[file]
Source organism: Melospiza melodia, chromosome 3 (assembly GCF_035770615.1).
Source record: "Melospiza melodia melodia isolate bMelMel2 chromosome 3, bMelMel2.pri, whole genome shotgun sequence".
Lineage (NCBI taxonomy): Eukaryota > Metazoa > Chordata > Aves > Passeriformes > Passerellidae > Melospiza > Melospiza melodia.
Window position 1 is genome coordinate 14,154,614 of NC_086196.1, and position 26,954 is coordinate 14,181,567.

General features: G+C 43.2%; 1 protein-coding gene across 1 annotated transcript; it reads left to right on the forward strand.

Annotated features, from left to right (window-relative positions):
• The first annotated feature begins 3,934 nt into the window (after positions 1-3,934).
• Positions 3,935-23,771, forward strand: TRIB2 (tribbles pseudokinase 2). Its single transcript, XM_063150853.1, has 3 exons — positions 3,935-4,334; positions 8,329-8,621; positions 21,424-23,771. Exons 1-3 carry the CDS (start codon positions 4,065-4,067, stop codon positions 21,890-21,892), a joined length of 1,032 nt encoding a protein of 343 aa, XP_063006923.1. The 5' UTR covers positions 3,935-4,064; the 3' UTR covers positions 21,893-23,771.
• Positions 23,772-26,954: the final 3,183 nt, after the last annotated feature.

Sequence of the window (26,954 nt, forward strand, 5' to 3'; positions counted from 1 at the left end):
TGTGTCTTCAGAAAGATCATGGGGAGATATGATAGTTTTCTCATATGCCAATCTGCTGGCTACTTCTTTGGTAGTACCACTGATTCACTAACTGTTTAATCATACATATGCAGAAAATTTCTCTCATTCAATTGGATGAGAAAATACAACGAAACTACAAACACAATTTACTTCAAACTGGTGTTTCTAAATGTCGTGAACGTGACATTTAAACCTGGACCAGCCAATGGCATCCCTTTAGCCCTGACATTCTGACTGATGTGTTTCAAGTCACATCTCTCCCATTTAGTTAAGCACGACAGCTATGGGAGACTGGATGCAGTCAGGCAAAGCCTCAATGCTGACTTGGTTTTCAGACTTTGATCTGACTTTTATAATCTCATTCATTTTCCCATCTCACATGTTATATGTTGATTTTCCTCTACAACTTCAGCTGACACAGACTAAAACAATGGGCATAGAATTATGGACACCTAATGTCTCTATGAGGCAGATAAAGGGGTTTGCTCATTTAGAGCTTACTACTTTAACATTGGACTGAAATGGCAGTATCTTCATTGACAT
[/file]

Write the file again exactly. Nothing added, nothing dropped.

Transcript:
Source organism: Melospiza melodia, chromosome 3 (assembly GCF_035770615.1).
Source record: "Melospiza melodia melodia isolate bMelMel2 chromosome 3, bMelMel2.pri, whole genome shotgun sequence".
Lineage (NCBI taxonomy): Eukaryota > Metazoa > Chordata > Aves > Passeriformes > Passerellidae > Melospiza > Melospiza melodia.
Window position 1 is genome coordinate 14,154,614 of NC_086196.1, and position 26,954 is coordinate 14,181,567.

General features: G+C 43.2%; 1 protein-coding gene across 1 annotated transcript; it reads left to right on the forward strand.

Annotated features, from left to right (window-relative positions):
• The first annotated feature begins 3,934 nt into the window (after positions 1-3,934).
• Positions 3,935-23,771, forward strand: TRIB2 (tribbles pseudokinase 2). Its single transcript, XM_063150853.1, has 3 exons — positions 3,935-4,334; positions 8,329-8,621; positions 21,424-23,771. Exons 1-3 carry the CDS (start codon positions 4,065-4,067, stop codon positions 21,890-21,892), a joined length of 1,032 nt encoding a protein of 343 aa, XP_063006923.1. The 5' UTR covers positions 3,935-4,064; the 3' UTR covers positions 21,893-23,771.
• Positions 23,772-26,954: the final 3,183 nt, after the last annotated feature.

Sequence of the window (26,954 nt, forward strand, 5' to 3'; positions counted from 1 at the left end):
TGTGTCTTCAGAAAGATCATGGGGAGATATGATAGTTTTCTCATATGCCAATCTGCTGGCTACTTCTTTGGTAGTACCACTGATTCACTAACTGTTTAATCATACATATGCAGAAAATTTCTCTCATTCAATTGGATGAGAAAATACAACGAAACTACAAACACAATTTACTTCAAACTGGTGTTTCTAAATGTCGTGAACGTGACATTTAAACCTGGACCAGCCAATGGCATCCCTTTAGCCCTGACATTCTGACTGATGTGTTTCAAGTCACATCTCTCCCATTTAGTTAAGCACGACAGCTATGGGAGACTGGATGCAGTCAGGCAAAGCCTCAATGCTGACTTGGTTTTCAGACTTTGATCTGACTTTTATAATCTCATTCATTTTCCCATCTCACATGTTATATGTTGATTTTCCTCTACAACTTCAGCTGACACAGACTAAAACAATGGGCATAGAATTATGGACACCTAATGTCTCTATGAGGCAGATAAAGGGGTTTGCTCATTTAGAGCTTACTACTTTAACATTGGACTGAAATGGCAGTATCTTCATTGACAT